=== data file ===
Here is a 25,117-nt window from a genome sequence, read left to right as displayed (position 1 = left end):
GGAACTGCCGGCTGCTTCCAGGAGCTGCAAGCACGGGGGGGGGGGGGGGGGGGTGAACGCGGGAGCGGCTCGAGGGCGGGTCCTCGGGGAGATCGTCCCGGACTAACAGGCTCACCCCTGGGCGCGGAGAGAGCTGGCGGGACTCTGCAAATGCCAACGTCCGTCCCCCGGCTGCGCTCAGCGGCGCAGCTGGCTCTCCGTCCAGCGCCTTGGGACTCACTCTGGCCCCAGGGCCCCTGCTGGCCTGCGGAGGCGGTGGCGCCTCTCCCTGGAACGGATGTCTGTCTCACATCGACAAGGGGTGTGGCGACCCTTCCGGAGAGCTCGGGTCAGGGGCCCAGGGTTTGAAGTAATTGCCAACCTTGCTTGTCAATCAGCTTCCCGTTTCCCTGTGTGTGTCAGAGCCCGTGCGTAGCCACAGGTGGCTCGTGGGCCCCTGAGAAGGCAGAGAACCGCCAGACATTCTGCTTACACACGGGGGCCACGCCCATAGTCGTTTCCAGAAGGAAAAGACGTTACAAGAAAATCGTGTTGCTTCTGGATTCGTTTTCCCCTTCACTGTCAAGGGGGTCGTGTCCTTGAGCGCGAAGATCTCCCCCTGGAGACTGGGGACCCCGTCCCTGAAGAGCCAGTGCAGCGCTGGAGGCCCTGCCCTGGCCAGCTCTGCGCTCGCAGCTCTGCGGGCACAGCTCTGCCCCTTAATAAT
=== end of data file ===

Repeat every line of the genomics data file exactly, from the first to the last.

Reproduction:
Here is a 25,117-nt window from a genome sequence, read left to right as displayed (position 1 = left end):
GGAACTGCCGGCTGCTTCCAGGAGCTGCAAGCACGGGGGGGGGGGGGGGGGGGTGAACGCGGGAGCGGCTCGAGGGCGGGTCCTCGGGGAGATCGTCCCGGACTAACAGGCTCACCCCTGGGCGCGGAGAGAGCTGGCGGGACTCTGCAAATGCCAACGTCCGTCCCCCGGCTGCGCTCAGCGGCGCAGCTGGCTCTCCGTCCAGCGCCTTGGGACTCACTCTGGCCCCAGGGCCCCTGCTGGCCTGCGGAGGCGGTGGCGCCTCTCCCTGGAACGGATGTCTGTCTCACATCGACAAGGGGTGTGGCGACCCTTCCGGAGAGCTCGGGTCAGGGGCCCAGGGTTTGAAGTAATTGCCAACCTTGCTTGTCAATCAGCTTCCCGTTTCCCTGTGTGTGTCAGAGCCCGTGCGTAGCCACAGGTGGCTCGTGGGCCCCTGAGAAGGCAGAGAACCGCCAGACATTCTGCTTACACACGGGGGCCACGCCCATAGTCGTTTCCAGAAGGAAAAGACGTTACAAGAAAATCGTGTTGCTTCTGGATTCGTTTTCCCCTTCACTGTCAAGGGGGTCGTGTCCTTGAGCGCGAAGATCTCCCCCTGGAGACTGGGGACCCCGTCCCTGAAGAGCCAGTGCAGCGCTGGAGGCCCTGCCCTGGCCAGCTCTGCGCTCGCAGCTCTGCGGGCACAGCTCTGCCCCTTAATAAT